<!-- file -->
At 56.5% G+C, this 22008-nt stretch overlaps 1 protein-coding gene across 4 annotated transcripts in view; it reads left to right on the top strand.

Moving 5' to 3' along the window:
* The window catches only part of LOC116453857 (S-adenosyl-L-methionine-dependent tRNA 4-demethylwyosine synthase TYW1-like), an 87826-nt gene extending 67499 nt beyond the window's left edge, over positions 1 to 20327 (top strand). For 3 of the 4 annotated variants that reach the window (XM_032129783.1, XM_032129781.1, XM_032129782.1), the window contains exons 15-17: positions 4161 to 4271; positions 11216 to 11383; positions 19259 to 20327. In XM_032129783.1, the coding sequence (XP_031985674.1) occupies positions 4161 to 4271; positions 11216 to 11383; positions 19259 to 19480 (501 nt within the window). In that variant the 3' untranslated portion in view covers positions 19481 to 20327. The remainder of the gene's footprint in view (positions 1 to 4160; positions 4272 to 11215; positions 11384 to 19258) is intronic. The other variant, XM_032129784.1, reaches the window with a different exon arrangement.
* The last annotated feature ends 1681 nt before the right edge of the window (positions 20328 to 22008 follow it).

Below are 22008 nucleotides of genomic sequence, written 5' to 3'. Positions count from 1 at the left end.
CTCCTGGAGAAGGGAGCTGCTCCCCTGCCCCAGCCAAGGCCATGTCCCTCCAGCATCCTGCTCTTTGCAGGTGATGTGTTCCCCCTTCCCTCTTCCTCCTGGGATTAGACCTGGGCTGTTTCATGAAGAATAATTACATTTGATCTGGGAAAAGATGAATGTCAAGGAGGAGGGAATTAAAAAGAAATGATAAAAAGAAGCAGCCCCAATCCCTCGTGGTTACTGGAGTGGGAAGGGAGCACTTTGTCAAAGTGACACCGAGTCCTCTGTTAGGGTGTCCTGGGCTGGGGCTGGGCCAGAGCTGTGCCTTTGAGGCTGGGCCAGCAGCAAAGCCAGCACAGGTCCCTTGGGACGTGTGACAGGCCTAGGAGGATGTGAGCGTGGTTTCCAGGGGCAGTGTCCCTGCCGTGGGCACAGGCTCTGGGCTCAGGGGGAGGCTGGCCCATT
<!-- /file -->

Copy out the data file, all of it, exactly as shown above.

At 56.5% G+C, this 22008-nt stretch overlaps 1 protein-coding gene across 4 annotated transcripts in view; it reads left to right on the top strand.

Moving 5' to 3' along the window:
* The window catches only part of LOC116453857 (S-adenosyl-L-methionine-dependent tRNA 4-demethylwyosine synthase TYW1-like), an 87826-nt gene extending 67499 nt beyond the window's left edge, over positions 1 to 20327 (top strand). For 3 of the 4 annotated variants that reach the window (XM_032129783.1, XM_032129781.1, XM_032129782.1), the window contains exons 15-17: positions 4161 to 4271; positions 11216 to 11383; positions 19259 to 20327. In XM_032129783.1, the coding sequence (XP_031985674.1) occupies positions 4161 to 4271; positions 11216 to 11383; positions 19259 to 19480 (501 nt within the window). In that variant the 3' untranslated portion in view covers positions 19481 to 20327. The remainder of the gene's footprint in view (positions 1 to 4160; positions 4272 to 11215; positions 11384 to 19258) is intronic. The other variant, XM_032129784.1, reaches the window with a different exon arrangement.
* The last annotated feature ends 1681 nt before the right edge of the window (positions 20328 to 22008 follow it).

Below are 22008 nucleotides of genomic sequence, written 5' to 3'. Positions count from 1 at the left end.
CTCCTGGAGAAGGGAGCTGCTCCCCTGCCCCAGCCAAGGCCATGTCCCTCCAGCATCCTGCTCTTTGCAGGTGATGTGTTCCCCCTTCCCTCTTCCTCCTGGGATTAGACCTGGGCTGTTTCATGAAGAATAATTACATTTGATCTGGGAAAAGATGAATGTCAAGGAGGAGGGAATTAAAAAGAAATGATAAAAAGAAGCAGCCCCAATCCCTCGTGGTTACTGGAGTGGGAAGGGAGCACTTTGTCAAAGTGACACCGAGTCCTCTGTTAGGGTGTCCTGGGCTGGGGCTGGGCCAGAGCTGTGCCTTTGAGGCTGGGCCAGCAGCAAAGCCAGCACAGGTCCCTTGGGACGTGTGACAGGCCTAGGAGGATGTGAGCGTGGTTTCCAGGGGCAGTGTCCCTGCCGTGGGCACAGGCTCTGGGCTCAGGGGGAGGCTGGCCCATT